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Shutdown has come at opportune time for players like Marcus Rashford and Harry Kane recovering from injury

Those ruled out for the season can pick up where they left off, as and when football resumes

When football returns, it will look very different. The most obvious difference is likely to be the thousands of empty seats, if games are played behind closed doors. But when it resumes, some of the faces and shirt numbers will be different. Time, and the changing circumstances, have the potential to reshape the run-in.

Rewind to January and Ole Gunnar Solskjaer was offering no guarantee Marcus Rashford would play again this season. Now Manchester United’s top scorer is set to resume training. “I feel much better compared to two or three weeks ago,” the forward told Sky Sports.

He suffered a double stress fracture of his back and will have another scan this week but is confident of making a comeback. “I feel 10 times better now,” he added. “For me, now it's just about getting ready to build up back up to training and then playing games for the team.”

With Paul Pogba already in light training again and Bruno Fernandes the Premier League’s reigning player of the month, Solskjaer could have a formidable attacking armoury at this disposal for United’s remaining games.

His predecessor had already written this season off. Jose Mourinho had reacted to the loss of Tottenham’s sidelined forwards by stating last month he would “love it” to be July 1.

But even before football shut down, Harry Kane, who suffered a serious hamstring injury on New Year’s Day, had resumed light training. Heung-Min Son, whose campaign appeared curtailed by a broken elbow, should also be available again in due course, along with winger Steven Bergwijn, midfielder Moussa Sissoko and defender Ben Davies. Given a fully-fit squad, Spurs’ chances of a top-four finish would be revived.

When football was halted, Mourinho’s old employers had the longest injury list, to the extent that Frank Lampard gave two teenagers debuts in Chelsea's 4-0 win over Everton.

But he could have everyone at his disposal for Chelsea’s next game. Their absentees – N’Golo Kante, Mateo Kovacic, Tammy Abraham, Christian Pulisic, Callum Hudson-Odoi – were never expected to be out for the long-term and Ruben Loftus-Cheek, who was building up to a belated first appearance of the season, will have time, if not match sharpness.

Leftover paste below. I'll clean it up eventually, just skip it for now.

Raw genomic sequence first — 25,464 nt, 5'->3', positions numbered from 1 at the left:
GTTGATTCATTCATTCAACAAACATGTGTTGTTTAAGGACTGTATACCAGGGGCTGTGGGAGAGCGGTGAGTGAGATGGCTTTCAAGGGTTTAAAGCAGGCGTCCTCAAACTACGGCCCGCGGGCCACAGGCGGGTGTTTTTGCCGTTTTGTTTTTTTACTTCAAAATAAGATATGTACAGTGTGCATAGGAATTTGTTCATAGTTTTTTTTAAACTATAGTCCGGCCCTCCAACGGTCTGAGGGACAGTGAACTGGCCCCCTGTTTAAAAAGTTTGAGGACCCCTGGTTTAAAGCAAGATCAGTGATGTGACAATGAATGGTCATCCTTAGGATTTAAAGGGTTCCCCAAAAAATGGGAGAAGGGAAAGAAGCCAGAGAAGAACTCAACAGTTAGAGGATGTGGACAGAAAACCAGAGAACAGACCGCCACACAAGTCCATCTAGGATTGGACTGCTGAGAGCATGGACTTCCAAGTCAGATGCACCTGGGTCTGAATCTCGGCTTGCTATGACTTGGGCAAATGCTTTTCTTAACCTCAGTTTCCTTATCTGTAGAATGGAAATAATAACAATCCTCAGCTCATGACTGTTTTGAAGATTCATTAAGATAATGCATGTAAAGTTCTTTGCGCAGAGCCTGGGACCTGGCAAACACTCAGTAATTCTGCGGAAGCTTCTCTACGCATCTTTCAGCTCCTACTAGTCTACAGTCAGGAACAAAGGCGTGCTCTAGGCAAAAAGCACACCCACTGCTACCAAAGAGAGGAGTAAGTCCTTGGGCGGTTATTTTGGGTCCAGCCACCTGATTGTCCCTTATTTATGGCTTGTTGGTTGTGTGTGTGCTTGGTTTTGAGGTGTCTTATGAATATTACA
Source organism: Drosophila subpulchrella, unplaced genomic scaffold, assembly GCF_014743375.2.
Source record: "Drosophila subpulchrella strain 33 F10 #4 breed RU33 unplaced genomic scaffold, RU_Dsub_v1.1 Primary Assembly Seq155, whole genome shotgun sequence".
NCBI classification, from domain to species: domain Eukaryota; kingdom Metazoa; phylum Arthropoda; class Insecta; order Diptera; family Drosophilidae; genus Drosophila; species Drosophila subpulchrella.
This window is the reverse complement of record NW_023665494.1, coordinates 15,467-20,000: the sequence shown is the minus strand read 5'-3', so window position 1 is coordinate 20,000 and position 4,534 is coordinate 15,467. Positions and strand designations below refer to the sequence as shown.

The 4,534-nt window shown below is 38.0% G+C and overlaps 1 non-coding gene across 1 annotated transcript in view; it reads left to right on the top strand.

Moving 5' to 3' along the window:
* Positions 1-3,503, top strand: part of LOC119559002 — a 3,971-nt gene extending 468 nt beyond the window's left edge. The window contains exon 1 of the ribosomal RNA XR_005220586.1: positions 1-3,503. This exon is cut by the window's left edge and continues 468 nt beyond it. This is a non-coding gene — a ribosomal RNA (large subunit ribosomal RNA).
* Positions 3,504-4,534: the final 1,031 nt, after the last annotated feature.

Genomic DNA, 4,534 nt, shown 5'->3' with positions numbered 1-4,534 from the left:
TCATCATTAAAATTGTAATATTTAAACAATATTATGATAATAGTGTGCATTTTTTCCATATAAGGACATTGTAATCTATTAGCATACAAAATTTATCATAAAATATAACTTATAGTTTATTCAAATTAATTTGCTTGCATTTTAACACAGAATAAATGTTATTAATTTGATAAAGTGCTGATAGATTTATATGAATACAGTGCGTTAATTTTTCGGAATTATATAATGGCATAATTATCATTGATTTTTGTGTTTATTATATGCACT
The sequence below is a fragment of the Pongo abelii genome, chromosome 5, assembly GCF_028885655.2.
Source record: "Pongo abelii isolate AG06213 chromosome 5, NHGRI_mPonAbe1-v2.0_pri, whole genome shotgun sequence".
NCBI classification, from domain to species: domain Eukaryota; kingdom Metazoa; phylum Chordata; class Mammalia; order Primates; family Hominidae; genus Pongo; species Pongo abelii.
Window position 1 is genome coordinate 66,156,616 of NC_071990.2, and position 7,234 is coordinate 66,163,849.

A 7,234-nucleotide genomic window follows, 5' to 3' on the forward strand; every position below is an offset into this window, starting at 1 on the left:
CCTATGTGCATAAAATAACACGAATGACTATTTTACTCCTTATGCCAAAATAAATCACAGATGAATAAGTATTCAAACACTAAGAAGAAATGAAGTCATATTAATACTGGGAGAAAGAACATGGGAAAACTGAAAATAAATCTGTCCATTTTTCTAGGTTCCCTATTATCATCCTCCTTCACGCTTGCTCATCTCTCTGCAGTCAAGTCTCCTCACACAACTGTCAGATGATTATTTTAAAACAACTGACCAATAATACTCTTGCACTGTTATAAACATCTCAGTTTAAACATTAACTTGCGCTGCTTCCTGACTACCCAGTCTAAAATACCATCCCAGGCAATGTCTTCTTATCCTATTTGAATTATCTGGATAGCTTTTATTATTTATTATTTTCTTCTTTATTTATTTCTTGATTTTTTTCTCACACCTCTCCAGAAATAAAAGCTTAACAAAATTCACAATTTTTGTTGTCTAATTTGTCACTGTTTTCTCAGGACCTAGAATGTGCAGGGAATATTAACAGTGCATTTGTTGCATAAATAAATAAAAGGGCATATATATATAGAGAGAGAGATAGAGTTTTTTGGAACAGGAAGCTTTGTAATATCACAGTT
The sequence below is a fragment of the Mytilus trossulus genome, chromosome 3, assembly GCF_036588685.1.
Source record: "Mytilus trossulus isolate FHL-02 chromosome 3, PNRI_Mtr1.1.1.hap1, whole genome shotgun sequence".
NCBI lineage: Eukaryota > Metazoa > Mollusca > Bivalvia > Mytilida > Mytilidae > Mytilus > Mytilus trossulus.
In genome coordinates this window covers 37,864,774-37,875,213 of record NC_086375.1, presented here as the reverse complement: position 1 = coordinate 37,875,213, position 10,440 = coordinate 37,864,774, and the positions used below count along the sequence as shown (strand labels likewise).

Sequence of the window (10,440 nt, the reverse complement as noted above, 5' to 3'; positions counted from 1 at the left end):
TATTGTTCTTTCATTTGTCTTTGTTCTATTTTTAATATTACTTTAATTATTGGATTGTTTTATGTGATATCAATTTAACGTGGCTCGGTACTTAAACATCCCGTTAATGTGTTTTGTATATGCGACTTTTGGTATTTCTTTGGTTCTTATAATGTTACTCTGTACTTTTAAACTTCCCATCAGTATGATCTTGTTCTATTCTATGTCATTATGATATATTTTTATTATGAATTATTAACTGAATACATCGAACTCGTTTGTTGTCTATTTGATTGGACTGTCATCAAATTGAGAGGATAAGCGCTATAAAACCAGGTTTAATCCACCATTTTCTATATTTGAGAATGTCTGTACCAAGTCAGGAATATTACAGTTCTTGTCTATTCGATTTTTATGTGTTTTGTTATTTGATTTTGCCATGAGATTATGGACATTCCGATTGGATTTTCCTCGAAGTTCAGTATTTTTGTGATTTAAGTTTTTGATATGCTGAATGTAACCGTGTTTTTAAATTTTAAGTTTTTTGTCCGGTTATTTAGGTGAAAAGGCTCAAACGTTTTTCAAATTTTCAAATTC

A point to prove


Manchester City’s Leroy Sane was in a similar situation, while his team-mate Aymeric Laporte, who was set to miss the second leg of their Champions League tie with Real Madrid with a thigh problem, ought now to be in contention for whenever the game takes place.

City’s former assistant manager, Mikel Arteta, was set to be without midfielder Lucas Torreira for the rest of the season. With the Uruguayan tipped to be fit again in May, that is no longer the case just as, with Sead Kolasinac and Kieran Tierney likely to be available sooner, Arsenal will now be able to call upon a specialist left-back again.

The relegation battle could take on a different complexion, too. Bournemouth were luckless in the size of their injury list but Josh King, David Brooks and Steve Cook should spearhead a list of returning players.

West Ham have been fielding the rookie Jeremy Ngakia at right-back in Ryan Fredericks’ absence, but the first choice was always due to be back at some point in April.

Depending on how long the season lasts, it could permit some unlikely comebacks. Aston Villa duo Tom Heaton and Wesley are both out until August; perhaps, they might now feature in the 2019-20 campaign again.

So, too, Watford winger Gerard Deulofeu, who is not expected to play before September. At the bottom of the league, as near the top, players whose returns are being facilitated by the delay to the game might have the potential to prove decisive.

Updated: March 28, 2020 05:14 PM



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